A way to use a twonickel catalyst to synthesize cyclopentenes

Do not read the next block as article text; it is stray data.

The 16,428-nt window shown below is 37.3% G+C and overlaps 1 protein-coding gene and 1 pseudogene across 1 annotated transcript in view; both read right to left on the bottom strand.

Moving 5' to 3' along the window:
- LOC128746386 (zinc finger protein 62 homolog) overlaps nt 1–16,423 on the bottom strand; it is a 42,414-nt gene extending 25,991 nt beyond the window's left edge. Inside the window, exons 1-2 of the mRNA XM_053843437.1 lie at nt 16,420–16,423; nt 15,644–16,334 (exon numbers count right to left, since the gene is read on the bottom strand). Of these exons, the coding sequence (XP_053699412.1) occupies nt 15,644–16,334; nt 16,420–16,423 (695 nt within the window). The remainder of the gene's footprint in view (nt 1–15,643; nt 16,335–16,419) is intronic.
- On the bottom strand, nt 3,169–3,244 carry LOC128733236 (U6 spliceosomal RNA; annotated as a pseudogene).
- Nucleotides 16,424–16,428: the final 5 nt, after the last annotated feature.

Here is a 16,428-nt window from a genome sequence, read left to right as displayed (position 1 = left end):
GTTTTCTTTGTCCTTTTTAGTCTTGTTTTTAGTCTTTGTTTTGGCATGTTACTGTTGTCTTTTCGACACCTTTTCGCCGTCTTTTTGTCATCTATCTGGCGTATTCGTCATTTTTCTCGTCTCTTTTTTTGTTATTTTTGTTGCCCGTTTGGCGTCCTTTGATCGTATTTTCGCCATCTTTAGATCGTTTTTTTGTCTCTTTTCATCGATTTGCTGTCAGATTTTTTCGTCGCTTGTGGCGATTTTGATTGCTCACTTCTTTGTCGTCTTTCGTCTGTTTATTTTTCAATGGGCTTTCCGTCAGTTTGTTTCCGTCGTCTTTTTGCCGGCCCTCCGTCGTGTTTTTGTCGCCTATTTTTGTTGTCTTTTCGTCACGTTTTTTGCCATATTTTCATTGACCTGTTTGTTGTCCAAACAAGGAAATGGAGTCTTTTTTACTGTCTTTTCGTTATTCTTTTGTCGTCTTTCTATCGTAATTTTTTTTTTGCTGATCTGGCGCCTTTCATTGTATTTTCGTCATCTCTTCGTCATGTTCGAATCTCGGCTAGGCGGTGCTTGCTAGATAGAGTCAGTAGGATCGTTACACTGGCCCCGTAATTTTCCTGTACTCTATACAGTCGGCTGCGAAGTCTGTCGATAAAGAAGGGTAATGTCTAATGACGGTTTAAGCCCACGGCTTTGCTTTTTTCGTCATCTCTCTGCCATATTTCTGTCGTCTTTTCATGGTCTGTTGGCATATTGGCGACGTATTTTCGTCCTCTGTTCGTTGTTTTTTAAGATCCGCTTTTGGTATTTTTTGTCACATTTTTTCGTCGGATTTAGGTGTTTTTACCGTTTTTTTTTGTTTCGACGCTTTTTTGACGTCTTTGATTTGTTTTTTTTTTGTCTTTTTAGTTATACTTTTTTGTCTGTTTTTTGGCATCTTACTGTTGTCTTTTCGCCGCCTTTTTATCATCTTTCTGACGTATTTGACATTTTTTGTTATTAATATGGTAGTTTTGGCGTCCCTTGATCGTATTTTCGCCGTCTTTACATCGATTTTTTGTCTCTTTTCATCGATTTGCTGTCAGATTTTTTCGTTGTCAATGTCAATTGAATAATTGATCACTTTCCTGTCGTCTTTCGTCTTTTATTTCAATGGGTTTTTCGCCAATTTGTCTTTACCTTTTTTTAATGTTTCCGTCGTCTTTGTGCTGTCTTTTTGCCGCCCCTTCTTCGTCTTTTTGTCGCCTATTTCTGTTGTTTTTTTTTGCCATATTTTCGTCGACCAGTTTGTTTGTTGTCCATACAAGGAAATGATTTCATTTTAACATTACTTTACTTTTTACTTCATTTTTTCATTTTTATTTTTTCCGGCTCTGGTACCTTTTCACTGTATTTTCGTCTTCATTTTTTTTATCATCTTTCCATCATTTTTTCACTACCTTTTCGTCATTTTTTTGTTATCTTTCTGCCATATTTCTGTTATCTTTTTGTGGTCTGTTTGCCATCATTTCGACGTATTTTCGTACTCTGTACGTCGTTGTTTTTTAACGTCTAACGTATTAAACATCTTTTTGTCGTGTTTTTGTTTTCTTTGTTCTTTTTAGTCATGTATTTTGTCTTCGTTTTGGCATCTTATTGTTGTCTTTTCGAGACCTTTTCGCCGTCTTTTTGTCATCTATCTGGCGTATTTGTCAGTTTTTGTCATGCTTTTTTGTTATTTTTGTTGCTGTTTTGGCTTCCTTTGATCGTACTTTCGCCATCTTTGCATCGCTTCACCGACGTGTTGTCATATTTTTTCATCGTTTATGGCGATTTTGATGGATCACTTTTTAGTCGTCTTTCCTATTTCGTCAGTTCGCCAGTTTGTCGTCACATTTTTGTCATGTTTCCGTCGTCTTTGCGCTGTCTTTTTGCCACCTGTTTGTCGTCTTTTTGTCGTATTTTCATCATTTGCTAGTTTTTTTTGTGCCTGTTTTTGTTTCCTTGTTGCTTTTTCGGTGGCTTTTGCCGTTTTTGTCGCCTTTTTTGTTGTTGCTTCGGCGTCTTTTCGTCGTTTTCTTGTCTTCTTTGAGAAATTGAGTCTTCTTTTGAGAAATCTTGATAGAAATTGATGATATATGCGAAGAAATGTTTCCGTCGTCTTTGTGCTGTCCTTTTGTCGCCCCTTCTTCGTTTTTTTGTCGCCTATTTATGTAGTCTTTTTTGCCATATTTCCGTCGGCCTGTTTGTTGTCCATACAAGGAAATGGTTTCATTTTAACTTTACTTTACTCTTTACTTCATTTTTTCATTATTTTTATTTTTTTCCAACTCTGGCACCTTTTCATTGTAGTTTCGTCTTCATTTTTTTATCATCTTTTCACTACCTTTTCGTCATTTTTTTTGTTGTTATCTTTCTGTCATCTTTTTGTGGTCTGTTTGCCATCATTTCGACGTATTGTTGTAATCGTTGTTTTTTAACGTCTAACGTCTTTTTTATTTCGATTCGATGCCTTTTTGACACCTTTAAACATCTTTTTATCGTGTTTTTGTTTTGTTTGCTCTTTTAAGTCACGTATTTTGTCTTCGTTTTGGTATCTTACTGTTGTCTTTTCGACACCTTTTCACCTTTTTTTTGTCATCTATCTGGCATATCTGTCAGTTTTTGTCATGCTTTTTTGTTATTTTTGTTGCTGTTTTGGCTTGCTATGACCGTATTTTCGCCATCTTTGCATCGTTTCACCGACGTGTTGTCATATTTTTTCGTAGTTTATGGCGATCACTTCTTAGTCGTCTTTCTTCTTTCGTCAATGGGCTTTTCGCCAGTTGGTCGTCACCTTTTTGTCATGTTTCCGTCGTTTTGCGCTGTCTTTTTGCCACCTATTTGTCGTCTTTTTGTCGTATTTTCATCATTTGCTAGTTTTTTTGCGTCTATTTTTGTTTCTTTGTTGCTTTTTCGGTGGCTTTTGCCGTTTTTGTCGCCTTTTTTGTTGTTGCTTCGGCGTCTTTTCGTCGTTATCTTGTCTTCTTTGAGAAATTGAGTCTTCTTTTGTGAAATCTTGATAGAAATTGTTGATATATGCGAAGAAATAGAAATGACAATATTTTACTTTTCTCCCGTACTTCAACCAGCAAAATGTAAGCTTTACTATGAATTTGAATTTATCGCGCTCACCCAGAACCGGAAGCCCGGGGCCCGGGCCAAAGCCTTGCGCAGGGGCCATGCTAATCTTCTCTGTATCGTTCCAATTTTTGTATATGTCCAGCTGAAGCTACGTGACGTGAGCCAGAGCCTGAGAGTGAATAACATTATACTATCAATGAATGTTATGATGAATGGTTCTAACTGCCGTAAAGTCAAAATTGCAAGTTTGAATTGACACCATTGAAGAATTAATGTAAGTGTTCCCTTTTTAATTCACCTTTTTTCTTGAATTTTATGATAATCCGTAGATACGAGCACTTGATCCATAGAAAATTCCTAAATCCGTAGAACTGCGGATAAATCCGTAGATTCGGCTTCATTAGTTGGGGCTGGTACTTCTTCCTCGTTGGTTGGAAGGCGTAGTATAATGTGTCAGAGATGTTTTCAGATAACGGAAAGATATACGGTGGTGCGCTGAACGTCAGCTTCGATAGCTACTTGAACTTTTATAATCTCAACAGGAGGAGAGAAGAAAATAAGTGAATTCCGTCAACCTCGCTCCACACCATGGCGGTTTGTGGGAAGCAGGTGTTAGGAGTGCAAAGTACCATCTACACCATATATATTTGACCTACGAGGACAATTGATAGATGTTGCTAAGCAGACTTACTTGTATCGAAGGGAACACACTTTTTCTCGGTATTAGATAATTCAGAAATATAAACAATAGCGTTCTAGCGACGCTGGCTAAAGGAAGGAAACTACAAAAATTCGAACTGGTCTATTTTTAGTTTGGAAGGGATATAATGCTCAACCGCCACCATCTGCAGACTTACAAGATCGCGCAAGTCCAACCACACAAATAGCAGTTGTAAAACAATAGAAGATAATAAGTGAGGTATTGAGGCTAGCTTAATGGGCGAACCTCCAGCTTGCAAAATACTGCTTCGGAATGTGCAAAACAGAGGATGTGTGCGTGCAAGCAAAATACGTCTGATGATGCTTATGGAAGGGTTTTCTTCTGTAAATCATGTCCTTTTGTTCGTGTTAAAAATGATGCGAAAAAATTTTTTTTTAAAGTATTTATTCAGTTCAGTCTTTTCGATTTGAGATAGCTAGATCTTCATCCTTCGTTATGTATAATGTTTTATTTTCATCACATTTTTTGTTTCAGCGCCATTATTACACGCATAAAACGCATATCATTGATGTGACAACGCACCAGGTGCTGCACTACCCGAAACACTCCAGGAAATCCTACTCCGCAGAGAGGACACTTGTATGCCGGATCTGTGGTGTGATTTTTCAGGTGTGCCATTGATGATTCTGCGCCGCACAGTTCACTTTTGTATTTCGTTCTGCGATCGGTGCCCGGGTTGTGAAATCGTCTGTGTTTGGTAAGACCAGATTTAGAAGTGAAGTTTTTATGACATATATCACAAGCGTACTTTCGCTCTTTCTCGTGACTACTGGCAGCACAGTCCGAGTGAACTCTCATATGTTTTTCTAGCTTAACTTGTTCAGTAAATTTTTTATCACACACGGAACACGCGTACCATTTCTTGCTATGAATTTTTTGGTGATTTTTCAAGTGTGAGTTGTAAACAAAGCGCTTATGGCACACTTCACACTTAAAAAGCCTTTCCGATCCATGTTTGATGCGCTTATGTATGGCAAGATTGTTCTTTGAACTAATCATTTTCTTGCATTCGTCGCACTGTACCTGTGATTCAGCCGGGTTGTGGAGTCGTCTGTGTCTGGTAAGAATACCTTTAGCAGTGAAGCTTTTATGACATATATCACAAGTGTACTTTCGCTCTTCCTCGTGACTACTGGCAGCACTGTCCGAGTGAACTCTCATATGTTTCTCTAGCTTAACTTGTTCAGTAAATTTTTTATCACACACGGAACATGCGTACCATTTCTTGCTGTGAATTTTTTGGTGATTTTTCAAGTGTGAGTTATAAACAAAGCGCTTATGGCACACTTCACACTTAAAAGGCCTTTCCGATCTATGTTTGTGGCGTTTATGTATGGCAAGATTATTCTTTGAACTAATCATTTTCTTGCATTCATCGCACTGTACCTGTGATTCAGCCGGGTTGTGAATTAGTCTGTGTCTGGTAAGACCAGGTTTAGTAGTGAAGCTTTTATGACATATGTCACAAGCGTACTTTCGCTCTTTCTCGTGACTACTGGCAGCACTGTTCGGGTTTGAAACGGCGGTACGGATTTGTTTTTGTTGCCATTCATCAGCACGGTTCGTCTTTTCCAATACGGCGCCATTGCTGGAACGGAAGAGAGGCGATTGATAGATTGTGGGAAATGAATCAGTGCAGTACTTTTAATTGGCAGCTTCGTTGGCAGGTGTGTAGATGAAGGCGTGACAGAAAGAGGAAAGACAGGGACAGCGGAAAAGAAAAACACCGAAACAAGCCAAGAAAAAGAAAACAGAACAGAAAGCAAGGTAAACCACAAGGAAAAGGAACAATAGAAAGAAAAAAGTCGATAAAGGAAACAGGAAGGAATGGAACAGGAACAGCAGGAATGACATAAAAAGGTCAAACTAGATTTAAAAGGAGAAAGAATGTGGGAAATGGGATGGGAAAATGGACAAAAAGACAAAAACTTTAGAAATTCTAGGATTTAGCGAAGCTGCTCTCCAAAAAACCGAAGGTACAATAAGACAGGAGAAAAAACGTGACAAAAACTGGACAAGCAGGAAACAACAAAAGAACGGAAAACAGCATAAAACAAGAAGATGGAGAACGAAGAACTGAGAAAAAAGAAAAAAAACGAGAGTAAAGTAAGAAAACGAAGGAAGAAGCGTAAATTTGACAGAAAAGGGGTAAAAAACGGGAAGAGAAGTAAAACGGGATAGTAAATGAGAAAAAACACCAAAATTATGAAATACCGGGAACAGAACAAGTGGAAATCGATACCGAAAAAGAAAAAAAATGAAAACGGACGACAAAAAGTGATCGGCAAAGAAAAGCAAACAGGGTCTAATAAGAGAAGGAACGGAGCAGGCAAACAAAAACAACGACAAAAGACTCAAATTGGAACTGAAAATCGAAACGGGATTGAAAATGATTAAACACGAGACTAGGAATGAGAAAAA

first_imgA pair of researchers at Purdue University has found a way to use a diatomic Ni-Ni catalyst to synthesize cyclopentenes. In their paper published in the journal Science, You-Yun Zhou and Christopher Uyeda describe their method and outline why they believe cyclopentene products would be useful. Keywan Johnson and Daniel Weix with the University of Wisconsin have published a Perspective piece in the same journal issue describing the work done by the team in Indiana. Citation: A way to use a two-nickel catalyst to synthesize cyclopentenes (2019, February 22) retrieved 18 August 2019 from https://phys.org/news/2019-02-two-nickel-catalyst-cyclopentenes.html Reaction development. (A) Complementary cycloaddition routes to five- and six-membered rings from 1,3-dienes. (B) Pericyclic [4 + 1]-cycloadditions suffer from large electronic barriers due to repulsion between the carbene lone pair and the Ψ1 orbital of the 1,3-diene. (C) Dinickel-catalyzed reductive [4 + 1]-cycloaddition of 1,1-dichloroalkenes and 1,3-dienes. NMP, N-methyl-2-pyrrolidone; rt, room temperature; c-Pent, cyclopentyl. Credit: (c) Science (2019). DOI: 10.1126/science.aau0364 Johnson and Weix note that the discovery of new molecules lies behind many of the new materials that scientists have created over the years. One of the ways that new molecules are discovered is by observing them in nature and then synthesizing them in a lab. They note also that transition metal catalysis has been widely used to synthesize many new molecules that are currently used in a wide variety of products. They further note that the majority of transition metal catalysis involves the use of just one metal atom, but there have been exceptions in which catalysts have a two-metal atom core. In this new effort, the researchers used a diatomic Ni-Ni catalyst to carry out stereo-controlled synthesis of cyclopentenes (rings made of five carbon atoms).The researchers note that in typical Diels–Alder reactions, a diene and an alkene are allowed to react, resulting in a cyclohexene (a ring made of six carbon atoms). They also note that five-member rings are made in nature in a variety of ways, which suggests they might prove useful if they could be easily synthesized. Prior efforts to do so, however, have not panned out. The problem has been dealing with [4 + 1] reactions—there are difficulties involved with generating them using stable molecules. Also, reactivity with them has proven to be a challenge.Zhou and Uyeda took a different approach, using a two-metal catalyst instead. They found that in their approach, the two metal cores shared the task of controlling how the reaction occurred and in forming the carbene. This made possible the use of dichloroalkenes, which were more stable than diazo compounds. Additionally, just one of the rhodium centers was responsible for the bond formation with the catalyst—the second modulated the reactivity of the first through the bond. The result was a five-sided cyclopentene. Journal information: Science More information: You-Yun Zhou et al. Catalytic reductive [4 + 1]-cycloadditions of vinylidenes and dienes, Science (2019). DOI: 10.1126/science.aau0364center_img Explore further © 2019 Science X Network Researchers create stable gold(III) catalysts via oxidative addition of a carbon–carbon bond This document is subject to copyright. Apart from any fair dealing for the purpose of private study or research, no part may be reproduced without the written permission. The content is provided for information purposes only.last_img read more